Judges are “deaf” to many things. One of those things is modernity in general and computers in particular. In the District of Nebraska, we are fortunate to have a teacher who has a lot experience teaching the “deaf” to learn. Her name is Luta and she is pictured above. Her job is to teach judges, court staff and lawyers how to use the computer systems–from CM/EFC, to digital audio, to word processing programs, to hyperlinks and so forth–with ease and maximum efficiency. Luta is truly a superstar who has been recognized nationally for her unique teaching skills.

Luta has been with our court for 15 years. Prior to that she taught high school mathematics at the Kansas School for the Deaf. (Yes, she is fluent in American Sign Language). She holds a bachelors degrees in Mathematics and Deaf Education from Augustana College in Sioux Falls, SD. In 2008, she returned to school and obtained a Masters in Organizational Leadership from the College of Saint Mary.

Her work responsibilities with the court are twofold; providing technical support, and providing end-user training. The support portion of her job includes providing day-to-day technical support for court users in Probation, Pretrial and the District Court on a variety of software and hardware issues. She researches and tests new programs that the court may be interested in procuring. She is the primary point of contact (aka local expert) for the court’s digital recording system. She is also one of the primary points of contact for the mobile devices, smart phones, and tablets that the court deploys to some users. One of the favorite aspects of her job is finding ways to help court users do their jobs more efficiently. Sometimes this is through training, but it can also involve developing automated forms and macros. Justifiably, she prides herself on not only knowing how to fix the technical problems, but also understanding how the various members of the court staff use the technology to get their jobs done and finding ways to make that easier for them.

Her training duties include, new employee computer orientation, developing annual computer security classes, and developing a variety of other technical training for court staff as needed. To try and keep court staff up-to-date with rapidly changing technology, she develops and delivers a monthly “lunch bytes” training class for court users that is a 30-minute update on new technology developments. Her training duties also reach outside the court to attorneys and their staffs She delivers training on the court’s electronic case filing system (CM/ECF), and on courtroom technology and evidence presentation systems.

In her time with the court, we have transitioned from delivering all face-to-face training to mostly online training. All of the court’s CM/ECF training is now delivered via interactive, on-demand, training videos. In a state as spread out as Nebraska, the online training approach lets us reach many more attorneys without the cost of travel. This past winter she held “hyperlinking” training for attorneys via live online webinar. Not only did the webinar format allow Luta to reach western Nebraska bar members, but out-of-state attorneys as well. Of the more than 200 attorneys attending the live sessions, almost half were participating from outside of Nebraska.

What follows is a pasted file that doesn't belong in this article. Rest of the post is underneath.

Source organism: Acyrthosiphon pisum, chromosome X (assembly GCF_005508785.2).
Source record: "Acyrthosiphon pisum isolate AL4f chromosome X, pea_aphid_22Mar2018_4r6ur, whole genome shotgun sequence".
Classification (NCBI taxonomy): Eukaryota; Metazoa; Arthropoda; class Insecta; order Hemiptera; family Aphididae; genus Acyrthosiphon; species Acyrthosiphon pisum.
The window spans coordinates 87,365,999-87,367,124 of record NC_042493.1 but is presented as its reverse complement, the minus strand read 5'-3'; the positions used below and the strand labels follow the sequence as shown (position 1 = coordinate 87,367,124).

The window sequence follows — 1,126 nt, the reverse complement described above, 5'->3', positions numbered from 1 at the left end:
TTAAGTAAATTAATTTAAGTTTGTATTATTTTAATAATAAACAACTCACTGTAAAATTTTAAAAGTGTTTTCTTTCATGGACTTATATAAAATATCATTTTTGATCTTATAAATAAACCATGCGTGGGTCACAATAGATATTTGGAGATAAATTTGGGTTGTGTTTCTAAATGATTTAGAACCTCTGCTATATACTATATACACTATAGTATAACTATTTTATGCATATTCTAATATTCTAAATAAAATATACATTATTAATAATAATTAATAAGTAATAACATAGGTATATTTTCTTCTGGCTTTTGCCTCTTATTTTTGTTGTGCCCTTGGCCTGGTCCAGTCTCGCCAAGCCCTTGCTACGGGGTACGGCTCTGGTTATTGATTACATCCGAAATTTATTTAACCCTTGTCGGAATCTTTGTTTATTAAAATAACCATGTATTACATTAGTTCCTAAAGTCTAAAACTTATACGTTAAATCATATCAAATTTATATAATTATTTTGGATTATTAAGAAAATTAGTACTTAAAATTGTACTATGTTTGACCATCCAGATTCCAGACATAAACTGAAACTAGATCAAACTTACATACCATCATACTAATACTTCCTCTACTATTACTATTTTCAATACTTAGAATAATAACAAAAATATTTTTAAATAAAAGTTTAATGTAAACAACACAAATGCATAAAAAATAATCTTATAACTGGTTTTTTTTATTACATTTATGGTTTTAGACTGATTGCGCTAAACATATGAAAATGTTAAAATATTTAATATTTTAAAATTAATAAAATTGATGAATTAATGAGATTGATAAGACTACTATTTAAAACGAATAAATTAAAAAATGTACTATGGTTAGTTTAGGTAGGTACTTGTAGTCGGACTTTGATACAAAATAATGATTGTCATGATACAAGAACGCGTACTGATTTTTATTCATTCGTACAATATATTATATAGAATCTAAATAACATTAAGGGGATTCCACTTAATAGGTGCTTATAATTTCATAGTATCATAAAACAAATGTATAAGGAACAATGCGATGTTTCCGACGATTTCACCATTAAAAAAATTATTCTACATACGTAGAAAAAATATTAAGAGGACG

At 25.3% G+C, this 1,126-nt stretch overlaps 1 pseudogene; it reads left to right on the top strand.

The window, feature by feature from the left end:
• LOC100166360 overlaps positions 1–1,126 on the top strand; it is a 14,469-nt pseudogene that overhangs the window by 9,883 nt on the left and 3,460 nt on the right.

Importantly, she she has also been involved in many projects of national significance. She was front and center in the national pilot program to implement the inclusion of digital audio recordings in the electronic case file. For judges who elect to use digital audio rather than court reporters (like me), this means that everyone of my court proceedings are captured in digital audio and made available that day to anyone in the world at minimal cost. It is the ultimate technology for rendering federal judicial proceedings transparent. I am convinced that without Luta digital audio would never have been implemented nationally. That is an achievement of singular importance.

In 2007, she spearheaded the development of the Automation Trainers Community of Practice. This is an online site that allows court trainers from across the country to share resources and training materials. In 2008, she worked with a Magistrate Judge from Utah (now District Judge David Nuffer) to develop the Chambers Online Automation Training program. The program was developed to provide training to law clerks and chambers staff on the various automation programs used by the court. It now consists of over 80 training modules on topics such as “preparing an order for electronic case filing”, “annotating PDF documents”, and “using two monitors effectively”. With many law clerks serving 2 year terms, this resource helps bring new clerks up to speed quickly, on the technology specific to the court, without requiring a lot of court resources and duplication of efforts across the country.

More recently, Luta co-facilitated a 12-hour online training course for court technology staff across the country. The class focused on using Visual Basic programming to create automated forms in Microsoft Word. The class was taught live and hands-on to more than 80 participants without anyone setting foot out of their office or spending a dime on travel! Even her co-facilitators were in Arizona and Minnesota.

I hope you get the picture. Behind the scenes, Luta is responsible for teaching us how to maximize our resources in this age of digits and automation. Without her, we would have remained “deaf” to the technology that is revolutionizing how the federal courts do their business.

Let me say it again, Luta is a superstar!



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